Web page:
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  One book led to another, though not enough money to quit her various day jobs, which included, at different points, teaching entrepreneurship to small-business people as well as those recovering from crack addictions, and directing a program that granted small loans to women and minority-owned businesses.

Then a friend put her in touch with literary agent Manie Barron. Barron was not a fan of romance fiction, but Banks had done some work that touched on the paranormal. “I told her I thought the world was ready for horror for African-American audiences,” he says.

He showed one of her manuscripts to St. Martin’s Press senior editor Monique Patterson, who couldn’t find support in house for that particular book, but was interested in seeing more of Banks’ work. Over lunch Barron started spinning an irresistible premise: “How about a vampire slayer who’s kind of like a black Buffy?” (referring to the heroine of the popular TV series Buffy the Vampire Slayer).

When can I see it? Patterson asked.

Banks came back the next day with 25 pages that would become the opening fight scene in Minion, the first book of the Vampire Huntress Legend series.

“It was so wildly imaginative, so vividly real and fantastic,” recalls Patterson. “It was what I was looking for. And it went on from there.”

“She is a force of nature,” Barron says. “Sometimes I wonder if she is a force of the supernatural.” He adds, “You would never think that someone who wrote these kinds of things was as vivacious and has such a joie de vivre as Leslie does. She is an amazing woman who puts as much energy into trying to sell her books as she does writing them.”

It helps that vampire fiction continues to be a hot seller (though you’ll find plenty of debate about whether the market is oversaturated). The bookshelves brim with hemophobic vampires, blood-sucking NASCAR drivers, boarding-school biters, and history-travelers. Charlaine Harris’s “Southern Vampire” novels have recently been adapted for television in HBO’s True Blood series.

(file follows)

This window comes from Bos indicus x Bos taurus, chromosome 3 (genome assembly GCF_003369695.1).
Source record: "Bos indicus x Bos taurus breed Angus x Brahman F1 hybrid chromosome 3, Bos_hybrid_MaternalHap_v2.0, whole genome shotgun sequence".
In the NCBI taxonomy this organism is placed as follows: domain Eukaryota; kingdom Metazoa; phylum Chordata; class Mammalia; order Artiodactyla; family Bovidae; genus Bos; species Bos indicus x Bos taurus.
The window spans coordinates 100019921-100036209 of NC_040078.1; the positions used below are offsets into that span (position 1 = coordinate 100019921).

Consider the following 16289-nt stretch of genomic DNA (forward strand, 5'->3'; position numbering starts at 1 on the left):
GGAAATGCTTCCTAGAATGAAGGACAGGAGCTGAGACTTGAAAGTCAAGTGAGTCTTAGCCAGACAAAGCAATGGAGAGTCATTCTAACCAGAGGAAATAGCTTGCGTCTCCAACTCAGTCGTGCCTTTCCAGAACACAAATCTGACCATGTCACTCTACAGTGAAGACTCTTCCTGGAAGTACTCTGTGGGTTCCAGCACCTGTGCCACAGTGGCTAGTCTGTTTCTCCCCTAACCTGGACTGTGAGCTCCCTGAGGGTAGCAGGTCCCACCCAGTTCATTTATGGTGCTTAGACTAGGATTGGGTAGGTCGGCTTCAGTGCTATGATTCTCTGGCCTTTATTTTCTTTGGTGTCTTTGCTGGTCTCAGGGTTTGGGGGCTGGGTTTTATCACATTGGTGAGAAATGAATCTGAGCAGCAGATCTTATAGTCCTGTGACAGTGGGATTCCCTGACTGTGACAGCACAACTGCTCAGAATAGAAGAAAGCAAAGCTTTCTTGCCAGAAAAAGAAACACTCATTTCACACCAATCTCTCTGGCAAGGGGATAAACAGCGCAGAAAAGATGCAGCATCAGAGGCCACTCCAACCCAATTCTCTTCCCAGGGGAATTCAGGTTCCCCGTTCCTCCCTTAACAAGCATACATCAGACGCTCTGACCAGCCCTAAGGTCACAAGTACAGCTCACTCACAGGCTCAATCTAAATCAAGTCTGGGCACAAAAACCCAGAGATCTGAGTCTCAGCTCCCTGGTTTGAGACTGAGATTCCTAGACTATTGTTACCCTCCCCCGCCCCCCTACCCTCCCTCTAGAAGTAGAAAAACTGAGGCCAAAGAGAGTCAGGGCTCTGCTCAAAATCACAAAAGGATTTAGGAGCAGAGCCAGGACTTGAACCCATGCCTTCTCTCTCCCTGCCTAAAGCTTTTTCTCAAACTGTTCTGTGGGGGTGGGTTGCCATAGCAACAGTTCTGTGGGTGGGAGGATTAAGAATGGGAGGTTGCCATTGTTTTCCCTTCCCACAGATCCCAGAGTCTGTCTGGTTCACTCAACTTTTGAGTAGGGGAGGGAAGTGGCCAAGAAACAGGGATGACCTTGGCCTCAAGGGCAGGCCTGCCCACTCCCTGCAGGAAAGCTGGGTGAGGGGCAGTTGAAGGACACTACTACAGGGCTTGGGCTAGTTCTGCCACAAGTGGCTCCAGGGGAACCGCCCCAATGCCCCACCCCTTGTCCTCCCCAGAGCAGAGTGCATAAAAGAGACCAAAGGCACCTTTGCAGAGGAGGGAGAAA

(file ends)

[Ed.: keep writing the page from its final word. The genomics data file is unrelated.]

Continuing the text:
According to Patricia Altner, a vampire buff and librarian from Columbia, Maryland (, the genre has definitely grown since she published her bibliography of vampire works, Vampire Readings, in 1998. Because of the proliferation of vampire series and e-books, “It’s just impossible to keep up with what is out there now,” Altner says. Since 2000 she’s compiled about 500 additional works in an “Online Vampire Bibliograpy,” but she knows it is not all-inclusive.

She recently read Banks’ The Darkness. “I think she’s a marvelous writer,” Altner says. “She’s very popular, though I don’t know if she’s as popular as she should be.”

From her reading of other books in the genre, Altner notes that today’s vampires are less figures of terror and more often the subject of romance, erotica, and humor. (Mary Janice Davidson’s Undead and Unwed, for example, portrays the life of a shallow, single, clothing-obsessed vampire.)

Banks also is trying to do something different with the multicultural approach she takes to her stories, Altner notes. “She brings in people from all backgrounds and all religions for this Armageddon that is approaching.”

Banks thinks the vampire sub-genre has particular appeal “at times when people are feeling powerless and like there’s a conspiracy against them in government or business, and by doing the right thing, the good guys didn’t win. It’s a sexy fantasy that you could become mist and blow through the window and have eternal life,” she says. “And those who really piss you off, you could just rip their hearts out.” (Not that the real Leslie Esdaile Banks would do that. Her blog postings are full of smiles, bless you’s, and descriptions of having “mad-crazy fun” with her friends and fans.)

Dr. Nina Auerbach, Penn’s John Welsh Centennial Professor of English, is not familiar with Banks’ work, though she steeped herself in the literature of Dracula’s predecessors and successors while researching her 1995 cultural critique, Our Vampires, Ourselves. “Vampires always seem to reflect the time they’re in and I think that’s why they survive,” she says. “They take the shape of their decade.”

Adding to their appeal is the notion that “they’re really on the cusp between death and undeath,” Auerbach says. “The original title of Dracula was The Dead Undead, and that’s really an interesting thing to be.”

Auerbach confesses that she’s gotten “vampired out” after all the research she did for her own book, though “we’re still friends, vampires and me.” When she looked up summaries of Banks’ work on, she was struck by their “biblical” nature. “That’s a whole new twist as far as I know. The vampires I knew used to be very secular.”

Marketing the Macabre By Susan Frith
Photography by Candace diCarlo


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